Juan Bautista Alberdi and the mutation of French Doctrinaire liberalism in Argentina

Daniel Schwartz*

*Corresponding author for this work

Research output: Contribution to journalArticlepeer-review

6 Scopus citations

Abstract

Many of the policies that shaped Argentinean politics and society in the second half of the nineteenth century, most notably the project behind the 1853 constitution and its proposed immigration policies, can be traced to lawyer, publicist and political thinker Juan Bautista Alberdi (1810-84). In this article I chart the modifications in the way Alberdi appropriates French Doctrinaire thought. I argue that while in the young Alberdi we see a strong emphasis on the historicist element of Doctrinarism, on later stages Alberdi reduces Doctrinaire thought to its central sociological thesis. It is this impoverished version of French Doctrinaire thought conjoined with a number of negative appraisals about the Argentinean population, which led eventually to his proposal to rely on demographic engineering as a means for infusing life into Argentina's democratic constitution.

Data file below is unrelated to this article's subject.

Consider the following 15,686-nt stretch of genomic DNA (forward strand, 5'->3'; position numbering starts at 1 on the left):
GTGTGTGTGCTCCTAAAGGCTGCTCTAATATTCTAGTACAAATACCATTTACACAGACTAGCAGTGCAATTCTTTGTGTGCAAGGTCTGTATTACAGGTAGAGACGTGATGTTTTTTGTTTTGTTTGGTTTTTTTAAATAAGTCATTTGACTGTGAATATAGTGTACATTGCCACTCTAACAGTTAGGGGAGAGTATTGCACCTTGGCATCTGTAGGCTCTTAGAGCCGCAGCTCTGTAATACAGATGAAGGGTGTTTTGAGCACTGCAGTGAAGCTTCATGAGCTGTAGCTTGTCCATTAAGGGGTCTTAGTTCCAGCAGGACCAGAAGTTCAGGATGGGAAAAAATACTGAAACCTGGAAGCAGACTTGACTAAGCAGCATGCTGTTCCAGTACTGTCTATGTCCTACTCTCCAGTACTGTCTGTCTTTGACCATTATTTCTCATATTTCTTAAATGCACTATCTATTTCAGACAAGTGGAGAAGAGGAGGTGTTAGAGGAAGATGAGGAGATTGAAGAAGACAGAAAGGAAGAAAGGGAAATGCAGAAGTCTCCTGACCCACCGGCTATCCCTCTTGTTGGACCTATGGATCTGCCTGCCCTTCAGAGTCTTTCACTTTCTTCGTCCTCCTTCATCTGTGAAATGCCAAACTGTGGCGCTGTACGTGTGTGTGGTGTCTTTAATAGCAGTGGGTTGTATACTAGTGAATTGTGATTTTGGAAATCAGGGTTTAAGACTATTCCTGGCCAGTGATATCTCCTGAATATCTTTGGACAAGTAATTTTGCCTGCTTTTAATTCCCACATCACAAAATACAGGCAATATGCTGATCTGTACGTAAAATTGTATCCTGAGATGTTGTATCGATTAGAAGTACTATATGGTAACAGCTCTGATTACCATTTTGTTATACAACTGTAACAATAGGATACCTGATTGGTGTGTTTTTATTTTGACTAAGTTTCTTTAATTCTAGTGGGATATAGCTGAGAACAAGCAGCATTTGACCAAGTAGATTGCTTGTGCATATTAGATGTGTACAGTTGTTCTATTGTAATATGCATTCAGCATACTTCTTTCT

Original languageAmerican English
Pages (from-to)140-165
Number of pages26
JournalHistory of Political Thought
Volume30
Issue number1
StatePublished - 2009

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